Alaska Grizzly Bear Attack: Troopers Identify Victim Killed Near Mine

Grizzly Bear
A female grizzly bear exits Pelican Creek in Yellowstone National Park in Wyoming. Admiralty Island in Alaska, where the attack happened, has the densest population of grizzlies in the world. KAREN BLEIER/GETTY IMAGES

The mine contract employee who was killed in a grizzly bear attack on Monday has been identified by Alaska Wildlife Troopers as Anthony David Montoya, 18, of Hollis, Oklahoma.

According to the state troopers, Montoya was mauled by a female bear, or sow, and potentially her two cubs near the Greens Creek Mine in Southeast Alaska. The attack was reported at 8:44 a.m. on Monday and all three bears were killed before the troopers arrived.

The area where Montoya worked was a remote drill site on the mine's surface. The area is only accessible by helicopter. Montoya worked at the Greens Creek Mine, which excavates for silver, zinc, lead and gold, and is owned by the Hecla Mining Company. The mine is located 18 miles south of Juneau on Admiralty Island. Montoya was an employee of Timberline Drilling.

Admiralty Island is home to the densest population of grizzly bears in the world, however, they are usually referred to as brown bears in this area. The island's indigenous Tlingit name is Kootznoowoo, which means "fortress of the bear."

"We have lots of bears on Admiralty Island. We work in and around them on a regular basis. We have certainly had encounters, but we have never had an encounter that resulted in an injury to our personnel," Mike Satre, manager of government and community relations for Hecla Greens Creek, told Reuters. Employees of the mine are trained in bear-safety before coming to the site.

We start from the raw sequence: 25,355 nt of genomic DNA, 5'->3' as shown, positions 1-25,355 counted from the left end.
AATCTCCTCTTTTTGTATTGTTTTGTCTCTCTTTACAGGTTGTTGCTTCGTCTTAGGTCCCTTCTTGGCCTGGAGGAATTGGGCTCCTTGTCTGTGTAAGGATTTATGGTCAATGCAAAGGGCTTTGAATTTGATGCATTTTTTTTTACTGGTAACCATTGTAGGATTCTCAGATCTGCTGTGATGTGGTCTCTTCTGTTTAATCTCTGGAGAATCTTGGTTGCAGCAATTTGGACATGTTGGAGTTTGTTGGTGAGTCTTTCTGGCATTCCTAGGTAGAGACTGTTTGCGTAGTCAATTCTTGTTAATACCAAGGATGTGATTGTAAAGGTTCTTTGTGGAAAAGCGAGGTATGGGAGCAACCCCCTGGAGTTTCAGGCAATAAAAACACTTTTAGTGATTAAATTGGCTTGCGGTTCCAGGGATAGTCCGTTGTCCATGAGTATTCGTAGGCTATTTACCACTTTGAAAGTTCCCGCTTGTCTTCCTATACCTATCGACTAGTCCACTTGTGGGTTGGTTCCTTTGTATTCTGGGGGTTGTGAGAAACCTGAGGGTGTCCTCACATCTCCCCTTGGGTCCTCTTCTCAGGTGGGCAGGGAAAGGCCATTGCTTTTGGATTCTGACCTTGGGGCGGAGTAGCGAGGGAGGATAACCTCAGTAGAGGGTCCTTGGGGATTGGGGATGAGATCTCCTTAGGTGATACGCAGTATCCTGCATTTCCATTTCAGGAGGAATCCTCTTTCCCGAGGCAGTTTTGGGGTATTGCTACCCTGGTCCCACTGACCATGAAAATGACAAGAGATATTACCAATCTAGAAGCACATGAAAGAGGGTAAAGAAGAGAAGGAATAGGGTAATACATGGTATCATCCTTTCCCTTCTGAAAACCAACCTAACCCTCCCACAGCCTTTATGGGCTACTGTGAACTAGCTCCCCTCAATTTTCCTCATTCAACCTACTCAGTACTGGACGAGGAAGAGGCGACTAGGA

Montoya's body is being sent for an autopsy at the State Medical Examiner's office. It's currently unclear if he was killed by only the female bear or her two cubs as well.

According to the National Park Service, most bear encounters do not end in an attack. They recommend talking to the bear so that it understands you're a human, staying calm, and never placing yourself between a mother and her cubs. If attacked by a grizzly, the National Park Service says to play dead by lying on your stomach with your hands clasped behind your neck.

This is the second bear-related story in Alaska this week. On Saturday, a hunter shot a bear above him on a ridge, leading the bear to roll down the slope and onto him. The hunter is currently in an Anchorage hospital with life-threatening injuries.

Earlier this year in June, another fatal grizzly bear attack occurred in Eagle River, a suburb of Anchorage.